Dna fingerprinting lab student worksheet

See more testimonials Submit your own. Get 10 Days Free. Showing 1 - of resources. Lesson Planet. For Teachers 6th - 8th Standards. Human fingerprint patterns are the result of layers of skin growing at different paces, thus causing the layers to pull on each other forming ridges. Here, groups of learners see how patterns and fingerprints assist scientists in a Get Free Access See Review.

dna fingerprinting lab student worksheet

For Teachers 9th - 12th. Show your class why restrictions aren't always a bad thing. In the third segment of a four-part series, the instructor develops the idea of restriction enzymes.

For Teachers 4th - 8th Standards.

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No two people are exactly alike, and nothing proves that fact more than our fingerprints. Offering a series of fun educational activities, the second lesson plan in this series engages children in solving the mystery of who took the Students study DNA fingerprinting and how it is used in criminal investigations. For Teachers 3rd - 6th. Students put their fingerprints on ink and then on a paper and observe and discus what they see in their prints.

In this fingerprints lesson plan, students see that no 2 fingerprints are alike. For Teachers 9th - Higher Ed. Learners explore the history of fingerprinting and DNA identification. In groups, students are assigned topics to research such as the history of fingerprinting, the problems of fingerprinting, the development of DNA and the problemsIssues in Genomics Lesson Plan. Issues in Biotechnology Lesson Plan.

dna fingerprinting lab student worksheet

Genetic Ethics Questions Lesson Plan. Discover How. Experiment Students will extract and compare DNA from both bananas and strawberries. A: Inheritance of Traits.

DNA Fingerprinting KEY

Lesson Plan. Writing Articles in human genomics including: applications of genomic mapping, ethics in genomics, genetic information and privacy, genetic manipulation, understanding genomes, and more. Great for students to research a topic and present it to the class. Research Articles in biotechnology including: agricultural biotechnology, cloning, genetically modified organisms, medical biotechnology, technology and ethics, and more.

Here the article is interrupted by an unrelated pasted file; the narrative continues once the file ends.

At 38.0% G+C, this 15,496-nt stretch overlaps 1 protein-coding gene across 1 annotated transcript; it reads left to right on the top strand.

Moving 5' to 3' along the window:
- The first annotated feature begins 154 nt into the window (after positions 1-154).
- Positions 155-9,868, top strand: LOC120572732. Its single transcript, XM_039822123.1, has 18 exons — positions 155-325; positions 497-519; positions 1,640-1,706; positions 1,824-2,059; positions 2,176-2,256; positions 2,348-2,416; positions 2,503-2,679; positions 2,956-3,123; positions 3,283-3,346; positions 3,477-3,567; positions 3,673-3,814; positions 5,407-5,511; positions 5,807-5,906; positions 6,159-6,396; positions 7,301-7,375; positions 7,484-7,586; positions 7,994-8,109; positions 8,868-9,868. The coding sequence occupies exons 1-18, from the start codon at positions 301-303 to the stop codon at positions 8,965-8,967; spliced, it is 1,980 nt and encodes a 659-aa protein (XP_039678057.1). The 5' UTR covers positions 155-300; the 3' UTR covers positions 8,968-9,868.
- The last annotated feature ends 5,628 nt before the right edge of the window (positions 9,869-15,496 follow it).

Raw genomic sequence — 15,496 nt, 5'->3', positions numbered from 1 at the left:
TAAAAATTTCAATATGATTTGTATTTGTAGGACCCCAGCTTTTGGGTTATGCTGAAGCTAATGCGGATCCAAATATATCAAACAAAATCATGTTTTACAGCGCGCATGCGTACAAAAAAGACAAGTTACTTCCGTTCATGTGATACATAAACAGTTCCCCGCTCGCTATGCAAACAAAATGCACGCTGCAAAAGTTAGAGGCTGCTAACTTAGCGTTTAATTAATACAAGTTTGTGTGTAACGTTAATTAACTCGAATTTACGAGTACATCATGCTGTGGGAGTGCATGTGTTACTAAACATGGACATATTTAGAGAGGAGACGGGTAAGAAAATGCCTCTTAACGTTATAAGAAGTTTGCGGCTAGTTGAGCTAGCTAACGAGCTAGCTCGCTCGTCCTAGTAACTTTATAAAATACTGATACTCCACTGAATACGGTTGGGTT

NGSS Standard.

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Worksheet Students will examine crime scene evidence to determine who is responsible for eating the Queen's special imported Lindbergher Cheese. Students will model the process of electrophoresis and DNA fingerprinting. Worksheet Students answer multiple choice questions on science ethics relating to genetics cloning, gene therapy. The class then discusses the pros and cons of each of the questions.In this activity, students will examine the epidermal ridge patterns of their fingers using a microscope.

They will identify if they have loops, arches or whorls, construct a graph of their class data, and analyze the class data. They will also learn how random events that occur during embryological development can influence their phenotype as adults. Friction ridges are raised portions of epidermis outer layer of skin cells found on the fingers, toes, palms and soles. It is thought that these ridges help in gripping and in providing a finer sense of touch.

They do this at least in part by amplifying vibrations caused when fingers rub against an uneven surface. Ridge patterns are not a purely heritable trait. Identical twins, who have identical DNAdo not have identical fingerprints, though they are often very similar. Some phenotypes, like human blood type e. Other phenotypes have less heritability. Ridge patterns are believed to result from a combination of these three factors, with random developmental events playing a significant role.

Of the three influences on phenotype, random developmental events are probably the most challenging to explain to students. As a multicellular organism grows and develops, cells divide mitotically to produce clones. However, as cells migrate during development, they may be exposed to slightly different environmental influences, causing their phenotype at maturity to differ from their sister cells, even when they have identical DNA.